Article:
Plant for Pollinators During National Pollinator Week

swallowtail on zinniaHappy National Pollinator Week to you!

It’s time to celebrate all that pollinators do for gardeners by doing all we can for pollinators.

Insect pollinators, like honey bees and butterflies, do much of the important work in our gardens. They fertilize plants by feeding on or walking through flowers, moving pollen from one part of the plant to another.

It’s estimated that 80 percent of plant fertilization depends on pollinators. Without their help we wouldn’t have much in the way of the fine fruits and vegetables we grow in our gardens.

Pollinators need our help to stay healthy and active. Are the bees buzzing, butterflies floating, and hummingbirds darting from flower to flower in your garden? Whether on a tiny balcony, small patio or large backyard garden, you need to encourage activity by planting flowers that provide nectar and pollen all season, from early spring to first frost.

The swallowtail in the picture landed on a small pot of zinnias I planted on my patio last summer. A few seeds and a little water is all it takes.

There are many delicious plants you can add to your garden to attract pollinators. Here are just a few of my favorites:

Wild Bergamot (Monarda fistulosa) The showy lavender blooms of Wild Bergamot (bee balm) grow on tall stems and serve as a blooming magnet for bees and butterflies. A member of the mint family, the native Monarda is a perennial wildflower that grows 4 feet tall and is adaptable to all kinds of garden soils and conditions.

Dwarf English Lavender (Lavandula angustifolia) Bees love the dark lavender, fragrant flowers of this dwarf English Lavender. A versatile perennial, this form grows 12-15 inches tall and looks good planted along borders or mixed into cottage or formal gardens. Lavender enjoys a well-drained soil and requires only occasional watering once established. Hardy to Zone 5.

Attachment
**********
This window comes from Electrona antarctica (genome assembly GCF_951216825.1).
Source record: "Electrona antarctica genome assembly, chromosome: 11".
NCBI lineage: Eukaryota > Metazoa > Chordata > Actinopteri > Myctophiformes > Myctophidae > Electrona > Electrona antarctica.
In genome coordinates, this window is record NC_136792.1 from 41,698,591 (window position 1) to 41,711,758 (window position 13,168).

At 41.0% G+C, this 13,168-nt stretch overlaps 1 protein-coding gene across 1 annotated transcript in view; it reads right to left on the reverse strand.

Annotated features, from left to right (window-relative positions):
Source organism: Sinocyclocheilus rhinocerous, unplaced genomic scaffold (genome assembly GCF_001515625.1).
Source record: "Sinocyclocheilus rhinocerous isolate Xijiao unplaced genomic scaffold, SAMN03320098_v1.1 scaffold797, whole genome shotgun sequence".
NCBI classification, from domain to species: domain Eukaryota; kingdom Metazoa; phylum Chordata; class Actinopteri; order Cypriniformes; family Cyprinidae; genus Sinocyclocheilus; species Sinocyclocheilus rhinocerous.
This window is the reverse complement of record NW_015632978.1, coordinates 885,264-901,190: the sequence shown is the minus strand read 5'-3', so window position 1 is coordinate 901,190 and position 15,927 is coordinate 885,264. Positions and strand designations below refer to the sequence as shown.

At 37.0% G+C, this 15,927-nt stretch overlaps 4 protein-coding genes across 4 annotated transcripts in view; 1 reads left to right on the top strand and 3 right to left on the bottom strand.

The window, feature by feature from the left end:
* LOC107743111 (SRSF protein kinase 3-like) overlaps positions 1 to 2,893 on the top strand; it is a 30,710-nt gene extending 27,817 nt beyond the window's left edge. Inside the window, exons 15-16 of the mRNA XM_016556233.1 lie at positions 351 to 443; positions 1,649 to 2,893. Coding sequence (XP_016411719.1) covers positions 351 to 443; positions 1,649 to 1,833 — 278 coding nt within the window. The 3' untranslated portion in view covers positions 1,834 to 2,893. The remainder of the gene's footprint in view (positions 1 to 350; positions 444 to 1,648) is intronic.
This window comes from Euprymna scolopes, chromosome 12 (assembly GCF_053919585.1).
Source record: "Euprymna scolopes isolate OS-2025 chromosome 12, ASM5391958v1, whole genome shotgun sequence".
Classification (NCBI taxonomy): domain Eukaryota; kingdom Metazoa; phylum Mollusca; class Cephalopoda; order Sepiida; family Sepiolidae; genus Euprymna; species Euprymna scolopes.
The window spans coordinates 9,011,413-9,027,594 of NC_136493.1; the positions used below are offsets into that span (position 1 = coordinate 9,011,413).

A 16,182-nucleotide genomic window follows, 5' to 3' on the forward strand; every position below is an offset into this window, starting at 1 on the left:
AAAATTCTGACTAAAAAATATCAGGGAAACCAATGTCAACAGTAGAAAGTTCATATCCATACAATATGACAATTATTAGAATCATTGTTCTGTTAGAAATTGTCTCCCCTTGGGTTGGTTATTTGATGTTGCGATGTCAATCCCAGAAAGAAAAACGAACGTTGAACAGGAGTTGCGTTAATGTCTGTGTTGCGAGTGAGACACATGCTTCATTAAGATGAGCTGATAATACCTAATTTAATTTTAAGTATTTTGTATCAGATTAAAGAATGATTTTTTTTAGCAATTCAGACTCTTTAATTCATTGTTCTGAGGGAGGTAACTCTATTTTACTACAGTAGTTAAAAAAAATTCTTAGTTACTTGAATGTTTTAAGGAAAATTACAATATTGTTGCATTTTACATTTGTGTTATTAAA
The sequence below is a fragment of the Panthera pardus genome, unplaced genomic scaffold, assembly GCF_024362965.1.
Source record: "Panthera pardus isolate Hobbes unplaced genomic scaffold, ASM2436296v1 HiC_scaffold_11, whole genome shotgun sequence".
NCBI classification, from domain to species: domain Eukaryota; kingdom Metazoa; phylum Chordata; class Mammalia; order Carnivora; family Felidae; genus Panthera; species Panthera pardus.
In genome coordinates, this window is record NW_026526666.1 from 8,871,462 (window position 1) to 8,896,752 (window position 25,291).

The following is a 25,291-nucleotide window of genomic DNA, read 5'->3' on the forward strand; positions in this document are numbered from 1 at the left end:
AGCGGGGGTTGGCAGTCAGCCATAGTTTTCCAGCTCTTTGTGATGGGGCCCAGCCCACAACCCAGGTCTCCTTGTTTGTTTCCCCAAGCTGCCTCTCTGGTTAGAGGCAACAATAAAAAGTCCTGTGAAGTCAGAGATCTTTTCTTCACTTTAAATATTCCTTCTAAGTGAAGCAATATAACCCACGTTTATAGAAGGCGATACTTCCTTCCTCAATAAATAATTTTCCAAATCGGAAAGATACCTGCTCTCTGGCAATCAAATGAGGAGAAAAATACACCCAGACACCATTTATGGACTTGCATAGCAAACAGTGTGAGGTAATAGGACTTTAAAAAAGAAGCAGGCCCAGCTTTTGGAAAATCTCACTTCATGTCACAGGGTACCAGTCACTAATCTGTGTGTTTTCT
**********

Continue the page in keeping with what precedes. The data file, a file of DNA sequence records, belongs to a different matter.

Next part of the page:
Butterfly Weed (Asclepias tuberosa) Butterflies are attracted to the nectar of this variety of milkweed. The plant also serves as food for the caterpillars of Monarch butterflies. Butterfly weed is a native perennial that grows in clumps 1-3 feet tall and forms clusters of long-blooming orange flowers. It prefers a sunny location with well-drained soil.

Sunset Hyssop (Agastache rupestris) A reliable perennial with a licorice scent, the Sunset Hyssop attracts hummingbirds and butterflies alike. Its orange tube-shaped flowers begin blooming in mid-summer and continue late into fall. The plant grows to 2 feet tall with an upright habit and finely textured foliage. Sunset Hyssop enjoys both full sun to part shade, is adaptable to a variety of soils, and requires moderate to low amounts of water.

Blanketflower (Gaillardia aristata) Bees and butterflies are drawn to this colorful native perennial with its brilliant red flowers edged in yellow. ‘Arizona Sun’ is an especially nice selection because it blooms earlier than most. A dry-soil lover, blanketflower can grow to 2 feet tall and blooms from May into September. The large blooms make a long-lasting cut flower, too.

Please stop by all this week to learn more about how you can help pollinators — and how they can help you bee a better gardener.


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